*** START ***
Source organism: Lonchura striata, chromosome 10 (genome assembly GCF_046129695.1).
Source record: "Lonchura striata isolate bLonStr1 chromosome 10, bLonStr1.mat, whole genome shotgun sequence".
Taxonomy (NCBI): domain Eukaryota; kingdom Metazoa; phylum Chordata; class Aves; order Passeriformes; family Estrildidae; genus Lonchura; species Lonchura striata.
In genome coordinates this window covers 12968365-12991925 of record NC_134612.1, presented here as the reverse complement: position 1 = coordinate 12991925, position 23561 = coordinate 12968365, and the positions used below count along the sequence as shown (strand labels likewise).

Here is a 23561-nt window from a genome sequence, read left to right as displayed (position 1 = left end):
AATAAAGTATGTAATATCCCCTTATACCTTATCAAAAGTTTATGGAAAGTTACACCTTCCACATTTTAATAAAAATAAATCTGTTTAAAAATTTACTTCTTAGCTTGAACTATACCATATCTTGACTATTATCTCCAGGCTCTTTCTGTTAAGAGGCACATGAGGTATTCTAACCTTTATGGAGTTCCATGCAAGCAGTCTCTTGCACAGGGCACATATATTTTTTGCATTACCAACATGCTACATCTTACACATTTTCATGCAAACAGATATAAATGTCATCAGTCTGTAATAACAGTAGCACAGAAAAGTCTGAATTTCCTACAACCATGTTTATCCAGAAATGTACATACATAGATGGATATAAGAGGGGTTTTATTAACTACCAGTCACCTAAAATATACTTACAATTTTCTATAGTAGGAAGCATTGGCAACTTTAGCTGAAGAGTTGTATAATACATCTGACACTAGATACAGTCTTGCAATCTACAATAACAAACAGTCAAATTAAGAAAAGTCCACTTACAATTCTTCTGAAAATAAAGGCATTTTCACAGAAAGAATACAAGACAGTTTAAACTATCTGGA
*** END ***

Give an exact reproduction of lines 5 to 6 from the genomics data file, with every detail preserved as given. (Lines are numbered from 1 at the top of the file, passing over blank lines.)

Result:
Here is a 23561-nt window from a genome sequence, read left to right as displayed (position 1 = left end):
AATAAAGTATGTAATATCCCCTTATACCTTATCAAAAGTTTATGGAAAGTTACACCTTCCACATTTTAATAAAAATAAATCTGTTTAAAAATTTACTTCTTAGCTTGAACTATACCATATCTTGACTATTATCTCCAGGCTCTTTCTGTTAAGAGGCACATGAGGTATTCTAACCTTTATGGAGTTCCATGCAAGCAGTCTCTTGCACAGGGCACATATATTTTTTGCATTACCAACATGCTACATCTTACACATTTTCATGCAAACAGATATAAATGTCATCAGTCTGTAATAACAGTAGCACAGAAAAGTCTGAATTTCCTACAACCATGTTTATCCAGAAATGTACATACATAGATGGATATAAGAGGGGTTTTATTAACTACCAGTCACCTAAAATATACTTACAATTTTCTATAGTAGGAAGCATTGGCAACTTTAGCTGAAGAGTTGTATAATACATCTGACACTAGATACAGTCTTGCAATCTACAATAACAAACAGTCAAATTAAGAAAAGTCCACTTACAATTCTTCTGAAAATAAAGGCATTTTCACAGAAAGAATACAAGACAGTTTAAACTATCTGGA